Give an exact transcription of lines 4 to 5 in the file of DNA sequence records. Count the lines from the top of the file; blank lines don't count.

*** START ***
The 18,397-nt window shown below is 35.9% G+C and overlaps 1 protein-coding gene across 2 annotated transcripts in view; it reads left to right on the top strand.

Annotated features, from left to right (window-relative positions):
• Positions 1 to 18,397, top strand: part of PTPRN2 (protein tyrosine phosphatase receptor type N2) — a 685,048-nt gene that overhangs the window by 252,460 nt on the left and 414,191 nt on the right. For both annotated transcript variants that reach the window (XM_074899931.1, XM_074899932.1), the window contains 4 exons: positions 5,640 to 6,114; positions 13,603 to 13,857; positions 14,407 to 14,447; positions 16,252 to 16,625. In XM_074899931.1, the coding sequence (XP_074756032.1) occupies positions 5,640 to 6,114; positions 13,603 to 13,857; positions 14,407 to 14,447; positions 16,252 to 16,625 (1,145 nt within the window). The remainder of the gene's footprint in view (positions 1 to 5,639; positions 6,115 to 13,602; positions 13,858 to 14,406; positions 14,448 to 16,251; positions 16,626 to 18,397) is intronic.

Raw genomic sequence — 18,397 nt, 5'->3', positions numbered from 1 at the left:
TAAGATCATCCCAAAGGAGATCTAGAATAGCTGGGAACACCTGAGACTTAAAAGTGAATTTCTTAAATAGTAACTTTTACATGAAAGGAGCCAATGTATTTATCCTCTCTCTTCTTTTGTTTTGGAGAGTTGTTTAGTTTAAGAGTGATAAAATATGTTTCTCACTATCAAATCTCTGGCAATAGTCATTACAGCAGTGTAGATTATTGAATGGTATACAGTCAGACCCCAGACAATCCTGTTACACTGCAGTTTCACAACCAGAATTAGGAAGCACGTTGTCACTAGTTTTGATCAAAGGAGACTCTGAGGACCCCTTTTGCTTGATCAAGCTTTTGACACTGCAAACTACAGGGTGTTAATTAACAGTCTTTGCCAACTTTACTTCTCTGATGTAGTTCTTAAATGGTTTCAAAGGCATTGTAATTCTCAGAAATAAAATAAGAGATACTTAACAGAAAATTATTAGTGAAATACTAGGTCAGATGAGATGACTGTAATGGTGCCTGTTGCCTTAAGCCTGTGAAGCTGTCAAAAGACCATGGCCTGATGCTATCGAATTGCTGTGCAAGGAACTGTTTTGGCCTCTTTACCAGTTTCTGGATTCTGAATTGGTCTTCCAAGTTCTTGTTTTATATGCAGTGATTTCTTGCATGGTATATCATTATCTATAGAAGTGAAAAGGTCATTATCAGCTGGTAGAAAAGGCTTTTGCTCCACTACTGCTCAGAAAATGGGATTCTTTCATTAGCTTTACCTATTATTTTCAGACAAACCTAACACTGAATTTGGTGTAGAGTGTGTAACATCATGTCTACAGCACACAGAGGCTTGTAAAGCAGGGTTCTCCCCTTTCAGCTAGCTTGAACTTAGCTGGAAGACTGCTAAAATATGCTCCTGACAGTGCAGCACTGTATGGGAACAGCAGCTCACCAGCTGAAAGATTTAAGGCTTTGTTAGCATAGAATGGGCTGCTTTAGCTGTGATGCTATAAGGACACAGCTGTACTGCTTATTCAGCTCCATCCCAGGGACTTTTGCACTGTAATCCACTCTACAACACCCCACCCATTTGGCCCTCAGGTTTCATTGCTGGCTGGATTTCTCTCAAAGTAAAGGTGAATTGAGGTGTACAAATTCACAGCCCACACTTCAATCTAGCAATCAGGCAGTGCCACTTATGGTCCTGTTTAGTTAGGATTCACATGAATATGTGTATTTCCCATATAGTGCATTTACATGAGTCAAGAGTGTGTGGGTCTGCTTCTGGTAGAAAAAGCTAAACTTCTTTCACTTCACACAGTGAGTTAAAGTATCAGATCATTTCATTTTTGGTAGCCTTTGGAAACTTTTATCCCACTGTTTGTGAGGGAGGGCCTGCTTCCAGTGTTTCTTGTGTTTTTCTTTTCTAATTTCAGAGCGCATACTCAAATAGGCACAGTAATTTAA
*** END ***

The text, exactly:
Raw genomic sequence — 18,397 nt, 5'->3', positions numbered from 1 at the left:
TAAGATCATCCCAAAGGAGATCTAGAATAGCTGGGAACACCTGAGACTTAAAAGTGAATTTCTTAAATAGTAACTTTTACATGAAAGGAGCCAATGTATTTATCCTCTCTCTTCTTTTGTTTTGGAGAGTTGTTTAGTTTAAGAGTGATAAAATATGTTTCTCACTATCAAATCTCTGGCAATAGTCATTACAGCAGTGTAGATTATTGAATGGTATACAGTCAGACCCCAGACAATCCTGTTACACTGCAGTTTCACAACCAGAATTAGGAAGCACGTTGTCACTAGTTTTGATCAAAGGAGACTCTGAGGACCCCTTTTGCTTGATCAAGCTTTTGACACTGCAAACTACAGGGTGTTAATTAACAGTCTTTGCCAACTTTACTTCTCTGATGTAGTTCTTAAATGGTTTCAAAGGCATTGTAATTCTCAGAAATAAAATAAGAGATACTTAACAGAAAATTATTAGTGAAATACTAGGTCAGATGAGATGACTGTAATGGTGCCTGTTGCCTTAAGCCTGTGAAGCTGTCAAAAGACCATGGCCTGATGCTATCGAATTGCTGTGCAAGGAACTGTTTTGGCCTCTTTACCAGTTTCTGGATTCTGAATTGGTCTTCCAAGTTCTTGTTTTATATGCAGTGATTTCTTGCATGGTATATCATTATCTATAGAAGTGAAAAGGTCATTATCAGCTGGTAGAAAAGGCTTTTGCTCCACTACTGCTCAGAAAATGGGATTCTTTCATTAGCTTTACCTATTATTTTCAGACAAACCTAACACTGAATTTGGTGTAGAGTGTGTAACATCATGTCTACAGCACACAGAGGCTTGTAAAGCAGGGTTCTCCCCTTTCAGCTAGCTTGAACTTAGCTGGAAGACTGCTAAAATATGCTCCTGACAGTGCAGCACTGTATGGGAACAGCAGCTCACCAGCTGAAAGATTTAAGGCTTTGTTAGCATAGAATGGGCTGCTTTAGCTGTGATGCTATAAGGACACAGCTGTACTGCTTATTCAGCTCCATCCCAGGGACTTTTGCACTGTAATCCACTCTACAACACCCCACCCATTTGGCCCTCAGGTTTCATTGCTGGCTGGATTTCTCTCAAAGTAAAGGTGAATTGAGGTGTACAAATTCACAGCCCACACTTCAATCTAGCAATCAGGCAGTGCCACTTATGGTCCTGTTTAGTTAGGATTCACATGAATATGTGTATTTCCCATATAGTGCATTTACATGAGTCAAGAGTGTGTGGGTCTGCTTCTGGTAGAAAAAGCTAAACTTCTTTCACTTCACACAGTGAGTTAAAGTATCAGATCATTTCATTTTTGGTAGCCTTTGGAAACTTTTATCCCACTGTTTGTGAGGGAGGGCCTGCTTCCAGTGTTTCTTGTGTTTTTCTTTTCTAATTTCAGAGCGCATACTCAAATAGGCACAGTAATTTAA